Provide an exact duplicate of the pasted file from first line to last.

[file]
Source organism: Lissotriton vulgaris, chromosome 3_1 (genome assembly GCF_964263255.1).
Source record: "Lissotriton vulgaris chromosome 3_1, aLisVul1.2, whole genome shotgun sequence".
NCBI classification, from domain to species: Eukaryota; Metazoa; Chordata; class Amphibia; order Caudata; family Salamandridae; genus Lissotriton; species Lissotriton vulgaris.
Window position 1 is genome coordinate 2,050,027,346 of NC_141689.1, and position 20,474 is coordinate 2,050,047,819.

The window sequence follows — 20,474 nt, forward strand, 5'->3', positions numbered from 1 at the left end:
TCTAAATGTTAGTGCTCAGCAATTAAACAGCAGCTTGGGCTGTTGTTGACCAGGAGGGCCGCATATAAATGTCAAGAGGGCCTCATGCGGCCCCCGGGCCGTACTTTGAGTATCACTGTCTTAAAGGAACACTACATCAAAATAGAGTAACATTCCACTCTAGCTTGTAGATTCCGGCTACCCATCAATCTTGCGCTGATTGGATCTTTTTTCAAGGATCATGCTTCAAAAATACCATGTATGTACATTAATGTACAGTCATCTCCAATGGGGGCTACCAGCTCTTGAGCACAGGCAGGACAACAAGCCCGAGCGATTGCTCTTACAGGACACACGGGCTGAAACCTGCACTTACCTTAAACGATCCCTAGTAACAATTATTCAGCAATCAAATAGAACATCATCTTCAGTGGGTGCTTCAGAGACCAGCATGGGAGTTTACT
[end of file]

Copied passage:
Source organism: Lissotriton vulgaris, chromosome 3_1 (genome assembly GCF_964263255.1).
Source record: "Lissotriton vulgaris chromosome 3_1, aLisVul1.2, whole genome shotgun sequence".
NCBI classification, from domain to species: Eukaryota; Metazoa; Chordata; class Amphibia; order Caudata; family Salamandridae; genus Lissotriton; species Lissotriton vulgaris.
Window position 1 is genome coordinate 2,050,027,346 of NC_141689.1, and position 20,474 is coordinate 2,050,047,819.

The window sequence follows — 20,474 nt, forward strand, 5'->3', positions numbered from 1 at the left end:
TCTAAATGTTAGTGCTCAGCAATTAAACAGCAGCTTGGGCTGTTGTTGACCAGGAGGGCCGCATATAAATGTCAAGAGGGCCTCATGCGGCCCCCGGGCCGTACTTTGAGTATCACTGTCTTAAAGGAACACTACATCAAAATAGAGTAACATTCCACTCTAGCTTGTAGATTCCGGCTACCCATCAATCTTGCGCTGATTGGATCTTTTTTCAAGGATCATGCTTCAAAAATACCATGTATGTACATTAATGTACAGTCATCTCCAATGGGGGCTACCAGCTCTTGAGCACAGGCAGGACAACAAGCCCGAGCGATTGCTCTTACAGGACACACGGGCTGAAACCTGCACTTACCTTAAACGATCCCTAGTAACAATTATTCAGCAATCAAATAGAACATCATCTTCAGTGGGTGCTTCAGAGACCAGCATGGGAGTTTACT